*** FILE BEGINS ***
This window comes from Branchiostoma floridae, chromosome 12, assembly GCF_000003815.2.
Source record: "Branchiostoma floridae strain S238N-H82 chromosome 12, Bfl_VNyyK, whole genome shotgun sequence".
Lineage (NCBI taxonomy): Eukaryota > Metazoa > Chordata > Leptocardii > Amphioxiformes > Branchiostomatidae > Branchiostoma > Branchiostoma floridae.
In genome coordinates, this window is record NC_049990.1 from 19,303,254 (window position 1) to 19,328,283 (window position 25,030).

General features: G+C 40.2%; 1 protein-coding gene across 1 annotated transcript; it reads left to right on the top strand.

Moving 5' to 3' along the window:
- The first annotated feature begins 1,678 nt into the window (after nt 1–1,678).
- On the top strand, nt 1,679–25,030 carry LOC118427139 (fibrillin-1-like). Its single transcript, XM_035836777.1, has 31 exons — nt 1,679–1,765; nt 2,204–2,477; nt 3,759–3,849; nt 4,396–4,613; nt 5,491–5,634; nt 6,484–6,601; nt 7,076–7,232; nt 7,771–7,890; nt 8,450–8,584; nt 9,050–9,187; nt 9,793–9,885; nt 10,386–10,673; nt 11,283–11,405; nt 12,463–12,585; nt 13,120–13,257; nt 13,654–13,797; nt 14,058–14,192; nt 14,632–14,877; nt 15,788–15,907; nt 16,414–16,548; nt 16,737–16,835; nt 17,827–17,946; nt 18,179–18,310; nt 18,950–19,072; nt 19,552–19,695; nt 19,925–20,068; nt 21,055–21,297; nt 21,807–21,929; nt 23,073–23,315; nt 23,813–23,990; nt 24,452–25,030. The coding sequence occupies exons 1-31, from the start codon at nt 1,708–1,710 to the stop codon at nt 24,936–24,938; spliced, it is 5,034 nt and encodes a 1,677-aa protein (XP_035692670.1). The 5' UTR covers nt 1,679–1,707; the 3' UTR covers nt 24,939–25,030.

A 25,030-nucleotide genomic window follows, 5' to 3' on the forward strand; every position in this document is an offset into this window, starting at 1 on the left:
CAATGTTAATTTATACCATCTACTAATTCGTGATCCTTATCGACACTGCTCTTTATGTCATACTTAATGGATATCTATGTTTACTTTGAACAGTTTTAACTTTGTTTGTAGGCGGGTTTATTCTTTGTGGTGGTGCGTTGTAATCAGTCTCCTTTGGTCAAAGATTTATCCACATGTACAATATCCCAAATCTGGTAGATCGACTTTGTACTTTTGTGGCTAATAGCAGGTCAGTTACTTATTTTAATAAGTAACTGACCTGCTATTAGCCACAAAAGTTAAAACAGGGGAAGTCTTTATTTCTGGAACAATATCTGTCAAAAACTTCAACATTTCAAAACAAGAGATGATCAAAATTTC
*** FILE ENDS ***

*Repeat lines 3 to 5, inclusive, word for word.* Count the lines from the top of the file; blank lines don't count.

Lineage (NCBI taxonomy): Eukaryota > Metazoa > Chordata > Leptocardii > Amphioxiformes > Branchiostomatidae > Branchiostoma > Branchiostoma floridae.
In genome coordinates, this window is record NC_049990.1 from 19,303,254 (window position 1) to 19,328,283 (window position 25,030).

General features: G+C 40.2%; 1 protein-coding gene across 1 annotated transcript; it reads left to right on the top strand.